As far as I know, it`s still pretty easy to write huge classes in open source. Huge classes aren`t always a good thing. It`s also just as easy to write bugs and make bad design decisions. The concepts of good software design are by no means unique to open source. Modularity is not unique to open source. Good code structure and proper functionization are not unique to open source. Correct use of abstraction and encapsulation are not unique to open source.
    While Cathedral/Bazaar is certainly interesting, it`s also incredibly biased. Nothing wrong with bias. But in the context of this discussion, the bias should be noted.
  • RichardBuggyRichardBuggy subscriber Posts: 4
    I find it interesting that many open source people complain about licensing terms or attempts by software developers to protect their intellectual property. How do most web developers feel when the client doesn`t want to pay for services rendered or suggests an exchange of "free promotion" in exchange for a "free website".Clearly you don`t understand how open source works. As an open source developer I`m extremely protective of my IP but I can see the benefit of sharing the source.You also need to understand that there is a big difference between protecting your IP and restricting how your software is used. Did you know that recent electronic version of Alice in Wonderland included the restriction that it cannot be read aloud? Read it to your child and you`ve broken the DMCA even though Alice in Wonderland has been out of copyright for years. This is the kind of crazy restriction that is increasingly appearing in proprietary software licenses.


    Everyone deserves a fair wage for their work. Period.I develop open source and I earn a fair wage. Do I need to say anything else?Please be fair and balanced if you discuss Eric Raymond. Tell the SUN members here that he is regarded as insane by a good sized chunk of the open source movement. This isn`t Fox News.I think you`re confusing Eric Raymond with Richard Stallman.    Rich
  • RichardBuggyRichardBuggy subscriber Posts: 4
    I hope you`re not a software developer. The open source method has no advantages over the proprietary method. What is the supposed difference? More eyeballs? Didn`t Microsoft`s much delayed Vista release just prove that more eyeballs don`t necessarily help. How many developers did Microsoft hire to write Vista? Ten or 10,000?I`ll use osCommerce as an example. If I`m a web developer needing to build an e-commerce website I could start from scratch and charge the customer $10-20k or I could start with osCommerce and charge them only for my customization. This is a competitive advantage for me. By contributing my changes back to osCommerce (eg. as a new payment gateway) I`ve made money from developing open source.There are other advantages:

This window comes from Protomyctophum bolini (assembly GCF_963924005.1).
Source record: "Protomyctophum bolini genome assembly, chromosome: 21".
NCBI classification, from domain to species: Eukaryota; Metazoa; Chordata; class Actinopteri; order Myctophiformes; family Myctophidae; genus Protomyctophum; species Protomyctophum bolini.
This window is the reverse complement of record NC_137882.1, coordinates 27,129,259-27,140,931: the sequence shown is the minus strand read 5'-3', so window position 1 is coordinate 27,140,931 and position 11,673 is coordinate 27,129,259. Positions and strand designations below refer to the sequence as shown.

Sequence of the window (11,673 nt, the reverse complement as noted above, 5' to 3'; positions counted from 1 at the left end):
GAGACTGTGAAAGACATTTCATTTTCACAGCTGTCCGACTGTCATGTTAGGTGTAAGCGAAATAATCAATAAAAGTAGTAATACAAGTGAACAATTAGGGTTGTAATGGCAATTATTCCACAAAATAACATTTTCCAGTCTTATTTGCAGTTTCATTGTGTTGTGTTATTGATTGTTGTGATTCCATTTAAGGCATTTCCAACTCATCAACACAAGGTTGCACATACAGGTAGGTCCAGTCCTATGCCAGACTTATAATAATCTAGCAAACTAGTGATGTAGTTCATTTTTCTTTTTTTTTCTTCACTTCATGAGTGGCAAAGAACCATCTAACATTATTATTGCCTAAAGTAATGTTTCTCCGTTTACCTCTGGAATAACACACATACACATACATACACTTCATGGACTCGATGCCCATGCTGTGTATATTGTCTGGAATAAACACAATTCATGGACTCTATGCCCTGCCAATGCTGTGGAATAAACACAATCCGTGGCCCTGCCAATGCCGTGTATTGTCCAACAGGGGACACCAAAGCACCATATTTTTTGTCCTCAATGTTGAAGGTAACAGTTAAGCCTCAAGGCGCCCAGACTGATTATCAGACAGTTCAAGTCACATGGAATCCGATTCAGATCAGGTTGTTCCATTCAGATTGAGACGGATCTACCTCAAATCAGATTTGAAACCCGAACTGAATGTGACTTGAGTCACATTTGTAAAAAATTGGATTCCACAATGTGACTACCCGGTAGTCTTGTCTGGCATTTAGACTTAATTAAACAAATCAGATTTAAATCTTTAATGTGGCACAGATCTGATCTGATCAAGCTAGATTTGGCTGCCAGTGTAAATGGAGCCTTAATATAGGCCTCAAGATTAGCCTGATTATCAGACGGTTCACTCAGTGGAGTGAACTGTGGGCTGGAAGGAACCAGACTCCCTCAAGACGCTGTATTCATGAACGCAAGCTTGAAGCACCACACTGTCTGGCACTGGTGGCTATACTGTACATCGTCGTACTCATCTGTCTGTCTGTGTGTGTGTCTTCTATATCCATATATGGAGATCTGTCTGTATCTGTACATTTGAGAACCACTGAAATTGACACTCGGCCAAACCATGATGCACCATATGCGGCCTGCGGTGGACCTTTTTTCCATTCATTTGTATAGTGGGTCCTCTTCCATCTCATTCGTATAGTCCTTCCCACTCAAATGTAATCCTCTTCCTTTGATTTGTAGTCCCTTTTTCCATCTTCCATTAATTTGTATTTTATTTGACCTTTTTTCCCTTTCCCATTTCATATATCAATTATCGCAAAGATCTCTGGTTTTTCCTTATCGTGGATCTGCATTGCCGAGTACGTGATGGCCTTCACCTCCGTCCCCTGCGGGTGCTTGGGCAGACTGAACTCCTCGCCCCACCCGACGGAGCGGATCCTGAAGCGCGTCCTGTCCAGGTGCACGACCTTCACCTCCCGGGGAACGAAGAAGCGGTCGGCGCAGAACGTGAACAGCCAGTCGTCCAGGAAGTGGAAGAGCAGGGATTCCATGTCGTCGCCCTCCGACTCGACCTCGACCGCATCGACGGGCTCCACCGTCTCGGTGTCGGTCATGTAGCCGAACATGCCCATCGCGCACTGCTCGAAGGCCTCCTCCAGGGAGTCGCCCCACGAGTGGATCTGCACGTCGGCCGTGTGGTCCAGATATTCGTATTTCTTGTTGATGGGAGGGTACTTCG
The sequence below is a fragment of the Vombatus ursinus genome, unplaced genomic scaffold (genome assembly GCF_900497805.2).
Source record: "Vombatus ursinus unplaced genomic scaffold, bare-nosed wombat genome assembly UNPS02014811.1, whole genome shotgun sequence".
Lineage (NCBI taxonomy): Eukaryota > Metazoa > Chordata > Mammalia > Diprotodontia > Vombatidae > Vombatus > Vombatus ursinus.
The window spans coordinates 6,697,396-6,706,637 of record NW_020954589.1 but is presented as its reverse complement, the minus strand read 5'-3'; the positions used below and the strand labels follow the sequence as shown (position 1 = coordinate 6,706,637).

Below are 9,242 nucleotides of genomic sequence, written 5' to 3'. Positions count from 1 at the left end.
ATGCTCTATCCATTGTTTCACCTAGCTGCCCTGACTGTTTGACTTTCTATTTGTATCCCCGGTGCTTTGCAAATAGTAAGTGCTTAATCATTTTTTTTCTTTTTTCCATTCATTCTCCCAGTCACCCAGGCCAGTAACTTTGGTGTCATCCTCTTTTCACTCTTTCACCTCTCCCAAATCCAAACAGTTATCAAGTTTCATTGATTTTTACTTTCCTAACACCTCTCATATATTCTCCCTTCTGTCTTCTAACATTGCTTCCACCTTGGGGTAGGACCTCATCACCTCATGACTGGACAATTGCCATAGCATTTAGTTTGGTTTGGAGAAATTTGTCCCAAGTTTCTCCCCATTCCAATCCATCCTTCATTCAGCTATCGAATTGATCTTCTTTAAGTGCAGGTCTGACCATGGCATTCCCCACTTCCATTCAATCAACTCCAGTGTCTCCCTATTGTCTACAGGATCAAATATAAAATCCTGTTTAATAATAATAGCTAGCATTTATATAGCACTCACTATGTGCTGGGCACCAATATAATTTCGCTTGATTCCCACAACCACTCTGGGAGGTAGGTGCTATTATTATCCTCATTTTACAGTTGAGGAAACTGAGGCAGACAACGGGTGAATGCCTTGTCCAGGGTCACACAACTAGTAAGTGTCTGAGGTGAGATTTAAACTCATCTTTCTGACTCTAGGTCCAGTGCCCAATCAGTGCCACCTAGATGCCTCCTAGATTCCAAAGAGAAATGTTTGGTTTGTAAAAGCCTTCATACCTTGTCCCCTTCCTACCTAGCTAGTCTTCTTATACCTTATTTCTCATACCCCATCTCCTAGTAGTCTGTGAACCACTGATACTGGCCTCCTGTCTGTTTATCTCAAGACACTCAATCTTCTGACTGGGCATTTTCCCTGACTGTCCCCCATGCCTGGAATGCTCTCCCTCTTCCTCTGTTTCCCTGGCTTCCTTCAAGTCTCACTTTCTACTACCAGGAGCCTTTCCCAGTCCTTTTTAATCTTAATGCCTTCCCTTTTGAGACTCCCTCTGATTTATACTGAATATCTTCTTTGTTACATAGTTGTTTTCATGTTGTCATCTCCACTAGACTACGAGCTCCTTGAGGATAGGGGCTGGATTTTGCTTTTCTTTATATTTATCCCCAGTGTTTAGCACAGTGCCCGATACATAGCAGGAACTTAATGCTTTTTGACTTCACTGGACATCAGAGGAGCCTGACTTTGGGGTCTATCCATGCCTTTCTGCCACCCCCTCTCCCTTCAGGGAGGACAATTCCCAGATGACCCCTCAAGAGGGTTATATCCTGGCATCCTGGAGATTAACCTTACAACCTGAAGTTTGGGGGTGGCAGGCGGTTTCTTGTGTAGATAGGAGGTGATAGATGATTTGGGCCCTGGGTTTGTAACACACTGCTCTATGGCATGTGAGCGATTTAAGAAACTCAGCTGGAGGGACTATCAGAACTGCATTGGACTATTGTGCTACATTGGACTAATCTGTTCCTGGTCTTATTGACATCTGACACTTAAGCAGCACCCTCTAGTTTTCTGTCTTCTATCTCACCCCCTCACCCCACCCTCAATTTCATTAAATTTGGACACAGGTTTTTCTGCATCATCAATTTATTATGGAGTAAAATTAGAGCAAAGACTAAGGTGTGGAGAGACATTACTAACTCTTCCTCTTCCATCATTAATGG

End users can customize software to their requirementsEnd users can use the software any way they want
    Developers benefit from users and other developers contributing patches and featuresIt`s easier and cheaper to sell the software (i.e. convince customers to use your application)
    Generally you make more money from services associated with the software than the software itself (this is why IBM has been moving to services).
  • InactiveMemberInactiveMember subscriber Posts: 12
    Clearly you don`t understand how open source works. As an open source developer I`m extremely protective of my IP but I can see the benefit of sharing the source.
    [ I understand how open source works.  But open source arguments are often coupled with additional arguments against conventional licensing or subscription models. See previous posts in this thread. Open source is not bad; but a lot of open source proponents are against proprietary software because it bothers them. ]
    This is the kind of crazy restriction that is increasingly appearing in proprietary software licenses.
    [ Crazy license agreements have nothing to do with proprietary products or the proprietary model. As I said above, a lot of open source proponents are against proprietary software period. They think information should be free and look at any effort to charge for software as an affront to human dignity. Yet they turn around and purchase cars and food without mouthing a single word of complaint. So it`s really just a b.s. argument on the part of open source. Where are the arguments for free food and cars? Open source can`t have it both ways. ]
    You also need to understand that there is a big difference between protecting your IP and restricting how your software is used.
    [ How Company X chooses to protect their intellectual property is their business. The clauses Company X puts in their contracts is their business. If someone does not like a clause in a contract they are free to buy a different product. ]
    I think you`re confusing Eric Raymond with Richard Stallman.
    [ No, I`m not confusing the two. Eric Raymond is racist, homophobic idiot who favors genocide with respect to Muslims. But don`t take my word for it. This man has made statements that are *fantastically* and *shamefully* racist. But I guess if you can put the incredible racism aside, and if you can forgive his calls for genocide, go ahead and read his book. ]
  • InactiveMemberInactiveMember subscriber Posts: 12
    This is a competitive advantage for me.
    No it`s not. A competitive advantage is an advantage you have over your competition. Your competition can do the same thing for zero cost.
    End users can customize software to their requirements.
    This is not an advantage of open source. This is a "feature" of well written software, open source or proprietary.
    End users can use the software any way they want.
    Hmm. I don`t think this is strictly true. Can you provide details of the common open source license agreements, especially the parts that grant end users the right to "use the software any way they want"?
    Developers benefit from users and other developers contributing patches and features
    This is not an advantage of open source. This is a "feature" of well written software, open source or proprietary.